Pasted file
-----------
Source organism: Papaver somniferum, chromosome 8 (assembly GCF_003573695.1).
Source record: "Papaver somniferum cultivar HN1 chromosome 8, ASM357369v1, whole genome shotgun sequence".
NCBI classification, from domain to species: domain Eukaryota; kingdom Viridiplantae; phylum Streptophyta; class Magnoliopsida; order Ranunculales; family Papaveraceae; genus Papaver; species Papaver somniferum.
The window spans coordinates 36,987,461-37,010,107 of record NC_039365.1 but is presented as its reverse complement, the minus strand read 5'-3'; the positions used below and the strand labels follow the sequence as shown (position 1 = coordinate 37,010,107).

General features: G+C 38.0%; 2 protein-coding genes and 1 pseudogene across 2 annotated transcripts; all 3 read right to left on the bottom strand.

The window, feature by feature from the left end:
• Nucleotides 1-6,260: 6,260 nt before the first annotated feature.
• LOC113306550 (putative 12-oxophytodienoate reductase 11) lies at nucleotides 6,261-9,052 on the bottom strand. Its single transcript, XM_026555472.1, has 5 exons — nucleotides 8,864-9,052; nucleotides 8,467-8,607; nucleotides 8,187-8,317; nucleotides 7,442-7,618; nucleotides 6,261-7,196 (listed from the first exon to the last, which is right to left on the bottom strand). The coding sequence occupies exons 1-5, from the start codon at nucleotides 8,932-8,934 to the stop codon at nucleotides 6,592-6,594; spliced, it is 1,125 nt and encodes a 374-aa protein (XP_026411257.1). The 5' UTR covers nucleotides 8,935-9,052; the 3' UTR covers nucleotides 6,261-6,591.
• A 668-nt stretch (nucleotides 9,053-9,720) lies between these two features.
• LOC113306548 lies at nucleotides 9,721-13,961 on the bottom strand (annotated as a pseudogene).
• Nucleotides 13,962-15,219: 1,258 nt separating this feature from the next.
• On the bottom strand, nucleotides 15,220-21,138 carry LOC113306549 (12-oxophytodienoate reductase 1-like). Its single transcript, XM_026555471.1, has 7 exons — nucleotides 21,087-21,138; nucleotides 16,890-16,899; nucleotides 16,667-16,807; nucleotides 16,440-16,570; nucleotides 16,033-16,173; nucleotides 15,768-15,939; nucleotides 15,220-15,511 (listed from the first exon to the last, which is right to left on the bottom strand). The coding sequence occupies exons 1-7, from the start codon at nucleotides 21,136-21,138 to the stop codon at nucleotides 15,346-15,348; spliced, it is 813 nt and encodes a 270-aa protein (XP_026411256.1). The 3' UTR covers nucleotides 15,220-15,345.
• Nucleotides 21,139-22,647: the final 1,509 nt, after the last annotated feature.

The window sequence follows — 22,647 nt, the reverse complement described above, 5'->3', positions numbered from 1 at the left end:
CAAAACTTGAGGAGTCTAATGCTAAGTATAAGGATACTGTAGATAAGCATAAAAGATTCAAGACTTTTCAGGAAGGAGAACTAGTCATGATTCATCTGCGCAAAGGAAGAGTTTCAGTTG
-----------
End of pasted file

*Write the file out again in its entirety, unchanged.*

Source organism: Papaver somniferum, chromosome 8 (assembly GCF_003573695.1).
Source record: "Papaver somniferum cultivar HN1 chromosome 8, ASM357369v1, whole genome shotgun sequence".
NCBI classification, from domain to species: domain Eukaryota; kingdom Viridiplantae; phylum Streptophyta; class Magnoliopsida; order Ranunculales; family Papaveraceae; genus Papaver; species Papaver somniferum.
The window spans coordinates 36,987,461-37,010,107 of record NC_039365.1 but is presented as its reverse complement, the minus strand read 5'-3'; the positions used below and the strand labels follow the sequence as shown (position 1 = coordinate 37,010,107).

General features: G+C 38.0%; 2 protein-coding genes and 1 pseudogene across 2 annotated transcripts; all 3 read right to left on the bottom strand.

The window, feature by feature from the left end:
• Nucleotides 1-6,260: 6,260 nt before the first annotated feature.
• LOC113306550 (putative 12-oxophytodienoate reductase 11) lies at nucleotides 6,261-9,052 on the bottom strand. Its single transcript, XM_026555472.1, has 5 exons — nucleotides 8,864-9,052; nucleotides 8,467-8,607; nucleotides 8,187-8,317; nucleotides 7,442-7,618; nucleotides 6,261-7,196 (listed from the first exon to the last, which is right to left on the bottom strand). The coding sequence occupies exons 1-5, from the start codon at nucleotides 8,932-8,934 to the stop codon at nucleotides 6,592-6,594; spliced, it is 1,125 nt and encodes a 374-aa protein (XP_026411257.1). The 5' UTR covers nucleotides 8,935-9,052; the 3' UTR covers nucleotides 6,261-6,591.
• A 668-nt stretch (nucleotides 9,053-9,720) lies between these two features.
• LOC113306548 lies at nucleotides 9,721-13,961 on the bottom strand (annotated as a pseudogene).
• Nucleotides 13,962-15,219: 1,258 nt separating this feature from the next.
• On the bottom strand, nucleotides 15,220-21,138 carry LOC113306549 (12-oxophytodienoate reductase 1-like). Its single transcript, XM_026555471.1, has 7 exons — nucleotides 21,087-21,138; nucleotides 16,890-16,899; nucleotides 16,667-16,807; nucleotides 16,440-16,570; nucleotides 16,033-16,173; nucleotides 15,768-15,939; nucleotides 15,220-15,511 (listed from the first exon to the last, which is right to left on the bottom strand). The coding sequence occupies exons 1-7, from the start codon at nucleotides 21,136-21,138 to the stop codon at nucleotides 15,346-15,348; spliced, it is 813 nt and encodes a 270-aa protein (XP_026411256.1). The 3' UTR covers nucleotides 15,220-15,345.
• Nucleotides 21,139-22,647: the final 1,509 nt, after the last annotated feature.

The window sequence follows — 22,647 nt, the reverse complement described above, 5'->3', positions numbered from 1 at the left end:
CAAAACTTGAGGAGTCTAATGCTAAGTATAAGGATACTGTAGATAAGCATAAAAGATTCAAGACTTTTCAGGAAGGAGAACTAGTCATGATTCATCTGCGCAAAGGAAGAGTTTCAGTTG